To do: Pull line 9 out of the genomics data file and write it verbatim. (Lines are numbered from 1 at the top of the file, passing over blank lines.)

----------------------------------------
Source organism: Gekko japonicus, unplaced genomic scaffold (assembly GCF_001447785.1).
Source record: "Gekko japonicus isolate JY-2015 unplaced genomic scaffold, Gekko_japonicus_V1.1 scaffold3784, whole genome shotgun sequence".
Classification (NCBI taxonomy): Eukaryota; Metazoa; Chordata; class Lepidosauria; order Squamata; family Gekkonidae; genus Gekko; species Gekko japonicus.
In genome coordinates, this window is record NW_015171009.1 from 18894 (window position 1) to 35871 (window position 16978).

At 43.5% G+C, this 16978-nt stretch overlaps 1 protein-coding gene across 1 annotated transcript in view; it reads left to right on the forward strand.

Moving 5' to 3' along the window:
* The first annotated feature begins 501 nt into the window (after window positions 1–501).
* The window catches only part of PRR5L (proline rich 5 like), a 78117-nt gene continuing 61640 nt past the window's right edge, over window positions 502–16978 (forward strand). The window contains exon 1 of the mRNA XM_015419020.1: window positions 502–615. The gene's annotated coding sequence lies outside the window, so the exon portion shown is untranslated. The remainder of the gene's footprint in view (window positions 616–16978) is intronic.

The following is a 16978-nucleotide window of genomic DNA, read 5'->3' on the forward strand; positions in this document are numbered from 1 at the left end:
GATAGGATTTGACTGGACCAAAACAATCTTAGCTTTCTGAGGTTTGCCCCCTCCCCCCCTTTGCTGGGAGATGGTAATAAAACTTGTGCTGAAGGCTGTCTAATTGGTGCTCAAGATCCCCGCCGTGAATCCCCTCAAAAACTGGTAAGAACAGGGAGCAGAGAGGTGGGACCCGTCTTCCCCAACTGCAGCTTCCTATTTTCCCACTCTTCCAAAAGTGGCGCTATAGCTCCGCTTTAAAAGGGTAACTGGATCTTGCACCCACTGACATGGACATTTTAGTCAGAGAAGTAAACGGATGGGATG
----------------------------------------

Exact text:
The following is a 16978-nucleotide window of genomic DNA, read 5'->3' on the forward strand; positions in this document are numbered from 1 at the left end: